The Indian Space Agency (ISRO) has expressed its gratitude for the support received from across the country after losing contact with lander Vikram during the landing of its ambitious moon mission, Chandrayaan-2.
New Delhi, Sep 17: The Indian Space Agency (ISRO) has expressed its gratitude for the support received from across the country after losing contact with lander Vikram during the landing of its ambitious moon mission, Chandrayaan-2.
"Thank you for standing by us. We will continue to keep going forward — propelled by the hopes and dreams of Indians across the world!" ISRO tweeted.
ISRO engineers lost contact with the Vikram lander - a part of the Chandrayaan-2 probe - when it was about 2 kilometres above the lunar surface, which foiled what would have been a successful soft landing by mere minutes.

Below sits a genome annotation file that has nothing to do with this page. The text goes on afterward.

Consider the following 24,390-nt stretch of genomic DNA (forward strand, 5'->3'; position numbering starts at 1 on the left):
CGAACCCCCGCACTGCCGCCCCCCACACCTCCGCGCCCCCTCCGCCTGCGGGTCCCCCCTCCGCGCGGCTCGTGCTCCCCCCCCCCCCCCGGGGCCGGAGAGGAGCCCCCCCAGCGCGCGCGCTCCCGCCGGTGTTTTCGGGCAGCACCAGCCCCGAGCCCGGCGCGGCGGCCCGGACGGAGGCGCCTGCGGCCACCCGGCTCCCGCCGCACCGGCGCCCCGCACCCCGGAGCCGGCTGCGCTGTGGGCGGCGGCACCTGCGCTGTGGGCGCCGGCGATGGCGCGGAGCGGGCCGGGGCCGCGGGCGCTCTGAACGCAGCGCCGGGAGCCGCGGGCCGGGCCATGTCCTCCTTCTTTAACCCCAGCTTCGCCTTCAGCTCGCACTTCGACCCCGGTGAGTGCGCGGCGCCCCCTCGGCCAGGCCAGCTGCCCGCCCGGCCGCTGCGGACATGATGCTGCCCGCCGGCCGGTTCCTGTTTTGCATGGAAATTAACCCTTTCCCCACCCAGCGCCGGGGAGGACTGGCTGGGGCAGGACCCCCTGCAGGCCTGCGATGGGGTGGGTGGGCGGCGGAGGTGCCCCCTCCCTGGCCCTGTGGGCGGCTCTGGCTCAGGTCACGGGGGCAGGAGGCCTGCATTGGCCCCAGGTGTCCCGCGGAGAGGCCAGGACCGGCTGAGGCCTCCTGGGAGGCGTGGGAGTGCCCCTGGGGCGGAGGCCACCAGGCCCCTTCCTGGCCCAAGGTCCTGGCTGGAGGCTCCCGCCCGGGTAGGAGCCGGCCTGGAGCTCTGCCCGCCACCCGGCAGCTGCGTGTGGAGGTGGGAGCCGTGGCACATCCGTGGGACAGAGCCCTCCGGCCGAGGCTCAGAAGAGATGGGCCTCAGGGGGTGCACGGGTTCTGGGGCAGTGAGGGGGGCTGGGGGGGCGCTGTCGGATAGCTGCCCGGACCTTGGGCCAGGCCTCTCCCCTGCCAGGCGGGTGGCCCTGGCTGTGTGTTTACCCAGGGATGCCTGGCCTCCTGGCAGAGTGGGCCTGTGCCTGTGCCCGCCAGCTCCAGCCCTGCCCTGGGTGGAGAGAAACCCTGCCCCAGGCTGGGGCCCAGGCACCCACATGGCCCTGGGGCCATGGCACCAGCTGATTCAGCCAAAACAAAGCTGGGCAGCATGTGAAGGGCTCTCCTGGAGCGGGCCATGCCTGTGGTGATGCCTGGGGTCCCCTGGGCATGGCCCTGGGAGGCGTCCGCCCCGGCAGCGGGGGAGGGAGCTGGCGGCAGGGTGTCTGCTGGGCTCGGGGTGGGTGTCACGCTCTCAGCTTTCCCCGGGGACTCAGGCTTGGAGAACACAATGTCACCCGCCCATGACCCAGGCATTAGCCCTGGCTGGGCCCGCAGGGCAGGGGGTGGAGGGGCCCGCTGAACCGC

ISRO's brave attempt has made India the first country to land a robotic mission on the Moon's south pole.
The historic moon landing effort was praised in India and abroad.
PM Narendra Modi was also in the control room of ISRO when Vikram Lander lost contact with ISRO.
After the loss of contact, PM Modi also addressed ISRO scientists. The Prime Minister not only encouraged the scientists but he said the whole country is proud of ISRO.
When PM Modi was walking out of the space center in Bangalore, he embraced the ISRO chairman who became very emotional during this time.
The National Aeronautics and Space Administration (NASA) has also said that it would share images of the location on the lunar surface where Vikram lander made a hard-landing in the early hours of September 7.
This initiative from the American space agency is expected to the Indian Space Research Organization's (ISRO) effort's to locate the lander.
NASA is using its Deep Space Network (DSN) to send radio signals in an attempt to re-establish contact with Vikram lander.
The ISRO, on the other hand, is using the Indian Deep Space Network (IDSN) antennas at Bylalu near Bengaluru to communicate with the lander.
The lander-rover was carrying a NASA passive experiment called the laser retroreflector array, that reflects laser beams from Earth.
Photo: Google Image